Brown speaks often about the economic diversity of the district.
“Everyone has their own paths in life,” she said. Hers started in Louisiana, in public schools, and she says she has bootstrapped her way to the Cherry Hills Village, one of Colorado’s most affluent communities. “Those are opportunities that I want everyone to have.”
Bridges is the son of Rutt Bridges and Barbara Bridges. Rutt Bridges, who developed software for the petroleum industry, is a multi-millionaire who was one of four Democrats who pumped millions of dollars into state House and Senate races in 2004, helping Democrats take control of the General Assembly for the first time in three decades.
Bridges, for his part, studied divinity for a master’s program at Harvard. His experience finding common values, he said, would influence his work as a lawmaker. “It’s great training for the state House.”
He praises Ken Salazar’s work in the U.S. Senate – statesmanship he would like to emulate if elected.
“That guy made government work. He found common ground and brought people together,” he said. “We need people to work together to make government work. That’s not happening and that’s why I’m running.”
Bridges has had to fend off criticism from opponents that he hasn’t lived in the district for years. He filed for the House race a week after buying a condo in Greenwood Village.
“Values come from where you grow up, and I grew up in the district,” the Arapahoe High School graduate told The Colorado Independent. “This is my home. I grew up here. No one else in the race can say that,” he added. “Every kid dreams of growing up, spreading their wings and then coming back home.”
As he tells it, the important issues in the district include the economy and education.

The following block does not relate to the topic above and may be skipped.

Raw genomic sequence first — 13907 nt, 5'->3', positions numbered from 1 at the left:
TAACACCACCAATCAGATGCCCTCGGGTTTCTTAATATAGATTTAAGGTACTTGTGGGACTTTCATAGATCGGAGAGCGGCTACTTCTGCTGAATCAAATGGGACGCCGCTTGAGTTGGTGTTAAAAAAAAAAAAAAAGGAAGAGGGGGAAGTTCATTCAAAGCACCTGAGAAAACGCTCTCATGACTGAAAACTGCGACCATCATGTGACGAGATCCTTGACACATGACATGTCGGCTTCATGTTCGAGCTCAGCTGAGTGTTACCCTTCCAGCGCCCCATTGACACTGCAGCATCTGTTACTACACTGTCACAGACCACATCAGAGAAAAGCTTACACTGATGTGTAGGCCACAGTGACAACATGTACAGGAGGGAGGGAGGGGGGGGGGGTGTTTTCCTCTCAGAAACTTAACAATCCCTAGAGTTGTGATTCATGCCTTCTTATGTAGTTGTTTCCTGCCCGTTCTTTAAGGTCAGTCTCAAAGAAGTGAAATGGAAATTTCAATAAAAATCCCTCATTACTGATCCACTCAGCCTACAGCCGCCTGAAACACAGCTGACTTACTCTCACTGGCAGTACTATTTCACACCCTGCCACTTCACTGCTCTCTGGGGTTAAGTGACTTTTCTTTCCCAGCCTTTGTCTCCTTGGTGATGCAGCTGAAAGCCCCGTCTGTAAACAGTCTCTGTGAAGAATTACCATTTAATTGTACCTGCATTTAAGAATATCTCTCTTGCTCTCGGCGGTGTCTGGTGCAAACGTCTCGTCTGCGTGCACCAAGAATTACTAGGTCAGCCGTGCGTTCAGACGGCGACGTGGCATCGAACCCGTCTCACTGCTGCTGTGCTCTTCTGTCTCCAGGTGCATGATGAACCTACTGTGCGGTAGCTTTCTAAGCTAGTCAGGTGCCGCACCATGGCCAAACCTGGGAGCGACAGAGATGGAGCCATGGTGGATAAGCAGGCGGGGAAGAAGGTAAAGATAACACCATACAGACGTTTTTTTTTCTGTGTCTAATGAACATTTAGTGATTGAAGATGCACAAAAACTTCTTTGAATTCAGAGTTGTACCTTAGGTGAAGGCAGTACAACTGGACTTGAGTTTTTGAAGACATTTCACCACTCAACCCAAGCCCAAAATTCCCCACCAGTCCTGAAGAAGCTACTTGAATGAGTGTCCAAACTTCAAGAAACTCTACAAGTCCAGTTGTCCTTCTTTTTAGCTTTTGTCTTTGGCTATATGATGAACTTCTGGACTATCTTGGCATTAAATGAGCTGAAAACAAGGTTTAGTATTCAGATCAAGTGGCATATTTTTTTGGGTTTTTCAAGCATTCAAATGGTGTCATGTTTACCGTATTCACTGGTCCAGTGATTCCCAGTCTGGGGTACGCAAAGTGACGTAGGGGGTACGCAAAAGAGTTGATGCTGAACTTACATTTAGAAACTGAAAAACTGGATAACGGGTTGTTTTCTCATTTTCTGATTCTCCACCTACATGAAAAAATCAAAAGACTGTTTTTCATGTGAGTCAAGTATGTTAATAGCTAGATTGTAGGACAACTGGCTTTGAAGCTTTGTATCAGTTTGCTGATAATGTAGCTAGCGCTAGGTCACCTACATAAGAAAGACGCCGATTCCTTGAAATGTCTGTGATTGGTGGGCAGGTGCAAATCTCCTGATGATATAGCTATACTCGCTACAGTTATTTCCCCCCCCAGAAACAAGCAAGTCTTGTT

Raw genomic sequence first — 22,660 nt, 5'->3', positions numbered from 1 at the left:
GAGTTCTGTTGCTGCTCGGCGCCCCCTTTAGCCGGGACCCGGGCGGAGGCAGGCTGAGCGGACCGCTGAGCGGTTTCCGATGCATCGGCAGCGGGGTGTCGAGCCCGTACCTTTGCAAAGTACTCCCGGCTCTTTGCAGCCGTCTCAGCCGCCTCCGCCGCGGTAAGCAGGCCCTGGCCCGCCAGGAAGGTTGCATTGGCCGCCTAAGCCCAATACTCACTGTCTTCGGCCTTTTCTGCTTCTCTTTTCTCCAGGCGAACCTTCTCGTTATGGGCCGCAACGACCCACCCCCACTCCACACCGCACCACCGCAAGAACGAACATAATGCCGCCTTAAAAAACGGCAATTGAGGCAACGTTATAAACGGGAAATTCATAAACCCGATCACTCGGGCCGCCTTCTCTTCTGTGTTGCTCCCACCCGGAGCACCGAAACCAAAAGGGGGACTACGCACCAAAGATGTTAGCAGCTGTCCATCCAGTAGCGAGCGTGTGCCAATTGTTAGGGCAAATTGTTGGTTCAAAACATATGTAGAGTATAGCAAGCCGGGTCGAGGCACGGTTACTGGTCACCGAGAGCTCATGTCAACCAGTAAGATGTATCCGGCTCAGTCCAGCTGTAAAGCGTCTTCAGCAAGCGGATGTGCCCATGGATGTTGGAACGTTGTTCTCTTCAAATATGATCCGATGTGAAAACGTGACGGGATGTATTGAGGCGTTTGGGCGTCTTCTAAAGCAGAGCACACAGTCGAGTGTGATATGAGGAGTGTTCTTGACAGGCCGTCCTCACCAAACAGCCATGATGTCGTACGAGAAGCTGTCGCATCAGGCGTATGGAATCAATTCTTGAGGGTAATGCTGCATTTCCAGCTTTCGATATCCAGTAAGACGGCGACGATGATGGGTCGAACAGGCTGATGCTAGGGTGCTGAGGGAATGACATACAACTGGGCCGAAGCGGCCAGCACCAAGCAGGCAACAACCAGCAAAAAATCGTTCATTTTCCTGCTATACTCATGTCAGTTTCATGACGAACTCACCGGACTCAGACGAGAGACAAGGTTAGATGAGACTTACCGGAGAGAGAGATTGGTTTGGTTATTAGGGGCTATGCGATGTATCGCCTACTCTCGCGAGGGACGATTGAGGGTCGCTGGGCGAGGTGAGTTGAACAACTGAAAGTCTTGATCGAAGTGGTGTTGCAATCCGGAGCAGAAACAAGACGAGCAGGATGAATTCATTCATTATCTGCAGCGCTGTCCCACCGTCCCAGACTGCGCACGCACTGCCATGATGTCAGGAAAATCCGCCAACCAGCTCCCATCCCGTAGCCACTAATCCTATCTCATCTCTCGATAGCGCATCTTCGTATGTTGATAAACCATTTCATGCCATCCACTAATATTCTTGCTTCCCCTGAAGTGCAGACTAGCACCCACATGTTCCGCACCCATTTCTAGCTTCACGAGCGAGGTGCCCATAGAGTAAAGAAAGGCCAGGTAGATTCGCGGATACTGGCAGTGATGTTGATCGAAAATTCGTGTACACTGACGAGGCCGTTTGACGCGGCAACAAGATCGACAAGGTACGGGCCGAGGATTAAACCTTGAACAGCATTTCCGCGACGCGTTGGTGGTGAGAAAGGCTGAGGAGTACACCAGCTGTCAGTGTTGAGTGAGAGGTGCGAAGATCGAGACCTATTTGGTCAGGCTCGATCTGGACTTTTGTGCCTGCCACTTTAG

“Colorado’s economy is doing very well, but it’s not being felt by everyone I talk to.” People are struggling all across the district, he said.
As for education, Bridges noted that the state funds public education on a per-pupil basis at about the same rate as Alabama – a record he called “shameful.”
“If we want the economy to keep going and growing, we need great public schools,” he said, adding that failing to fund public education threatens the state’s future economic prosperity.
Bridges said his Democratic neighbors complain about “how nasty and partisan and obstructionist governing has become.” “The nasty tone from Washington has seeped into Colorado,” he said, hampering the state’s tradition of people working together to make Colorado better. “We need to bring that back.”
He is a strong champion of abortion rights. “We have to continue to resist legislative efforts to roll back a woman’s right to choose” and to block government intrusion between a woman and her doctor, he said.
On gun control, Bridges opposes any efforts to roll back the 2013 legislation that capped ammunition magazines at 15 rounds and required background checks for gun transfers. He pointed out that his high school, Arapahoe High, had a shooting several years ago, and added that he had friends at Columbine during the 1999 massacre.
“My life has been personally touched by gun violence,” he said.
He notes that mass shootings aren’t the only aspect of the gun issue Coloradans need to worry about. Suicides and domestic violence are as, if not more, concerning. He agrees with Republicans when they talk about how ending gun violence requires addressing mental health issues. “That’s an opening to do more about improving mental health services,” Bridges said.
When it comes to the hospital provider fee, he said, “This is a simple accounting fix.” Every other fee that came into the budget since TABOR was passed hasn’t been included in the TABOR spending cap. The hospital provider fee shouldn’t be subject to TABOR restrictions, either, he said.
Another challenge presented by with TABOR is that it has made it impossible to fund transportation, and Bridges looks forward to seeing how that might be addressed on the November ballot. Crumbling roads and bridges hurt the state’s economy, especially when enjoying the mountains and open space is a major reason for why people live in Colorado, he said.
Bridges is a strong supporter of pay equity, including the measure proposed in the state House this session requiring state contractors meet equal pay standards. Every person should earn what he or she deserves, regardless of gender, race or sexual orientation, he said.
Based on state reapportionment maps, Republicans hold a one-point advantage over Democrats in voter registration (35 to 34 percent), with independents not far behind at around 30 percent of voters.
And although the district regularly swings between Democrats and Republicans for senators, voters have kept the House seat in Democratic hands for the past 20 years. Still, Kagan won his 2014 election by a mere 450 votes.